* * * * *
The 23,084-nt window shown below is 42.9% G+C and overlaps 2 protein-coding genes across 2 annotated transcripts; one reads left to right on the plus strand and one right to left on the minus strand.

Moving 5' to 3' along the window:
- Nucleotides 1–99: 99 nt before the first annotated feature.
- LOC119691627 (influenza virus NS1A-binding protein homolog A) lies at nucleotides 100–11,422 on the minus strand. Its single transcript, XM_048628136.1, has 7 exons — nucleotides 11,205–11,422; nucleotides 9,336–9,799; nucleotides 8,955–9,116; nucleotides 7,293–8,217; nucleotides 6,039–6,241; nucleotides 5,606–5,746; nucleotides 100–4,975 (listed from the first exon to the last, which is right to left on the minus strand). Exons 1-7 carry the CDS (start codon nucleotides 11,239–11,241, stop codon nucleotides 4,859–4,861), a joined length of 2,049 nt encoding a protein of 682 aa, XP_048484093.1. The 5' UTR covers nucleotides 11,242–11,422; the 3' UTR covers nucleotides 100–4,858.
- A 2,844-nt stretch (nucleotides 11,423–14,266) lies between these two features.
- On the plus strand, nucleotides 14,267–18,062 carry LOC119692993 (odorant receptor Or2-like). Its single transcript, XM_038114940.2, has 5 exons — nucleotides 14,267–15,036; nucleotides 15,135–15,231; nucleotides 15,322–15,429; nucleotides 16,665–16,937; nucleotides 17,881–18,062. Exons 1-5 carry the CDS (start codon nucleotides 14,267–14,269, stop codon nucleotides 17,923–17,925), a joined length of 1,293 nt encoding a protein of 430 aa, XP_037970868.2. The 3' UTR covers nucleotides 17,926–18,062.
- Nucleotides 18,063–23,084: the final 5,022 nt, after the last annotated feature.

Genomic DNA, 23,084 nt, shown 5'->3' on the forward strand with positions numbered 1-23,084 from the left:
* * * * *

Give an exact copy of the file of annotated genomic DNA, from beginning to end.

The 23,084-nt window shown below is 42.9% G+C and overlaps 2 protein-coding genes across 2 annotated transcripts; one reads left to right on the plus strand and one right to left on the minus strand.

Moving 5' to 3' along the window:
- Nucleotides 1–99: 99 nt before the first annotated feature.
- LOC119691627 (influenza virus NS1A-binding protein homolog A) lies at nucleotides 100–11,422 on the minus strand. Its single transcript, XM_048628136.1, has 7 exons — nucleotides 11,205–11,422; nucleotides 9,336–9,799; nucleotides 8,955–9,116; nucleotides 7,293–8,217; nucleotides 6,039–6,241; nucleotides 5,606–5,746; nucleotides 100–4,975 (listed from the first exon to the last, which is right to left on the minus strand). Exons 1-7 carry the CDS (start codon nucleotides 11,239–11,241, stop codon nucleotides 4,859–4,861), a joined length of 2,049 nt encoding a protein of 682 aa, XP_048484093.1. The 5' UTR covers nucleotides 11,242–11,422; the 3' UTR covers nucleotides 100–4,858.
- A 2,844-nt stretch (nucleotides 11,423–14,266) lies between these two features.
- On the plus strand, nucleotides 14,267–18,062 carry LOC119692993 (odorant receptor Or2-like). Its single transcript, XM_038114940.2, has 5 exons — nucleotides 14,267–15,036; nucleotides 15,135–15,231; nucleotides 15,322–15,429; nucleotides 16,665–16,937; nucleotides 17,881–18,062. Exons 1-5 carry the CDS (start codon nucleotides 14,267–14,269, stop codon nucleotides 17,923–17,925), a joined length of 1,293 nt encoding a protein of 430 aa, XP_037970868.2. The 3' UTR covers nucleotides 17,926–18,062.
- Nucleotides 18,063–23,084: the final 5,022 nt, after the last annotated feature.

Genomic DNA, 23,084 nt, shown 5'->3' on the forward strand with positions numbered 1-23,084 from the left: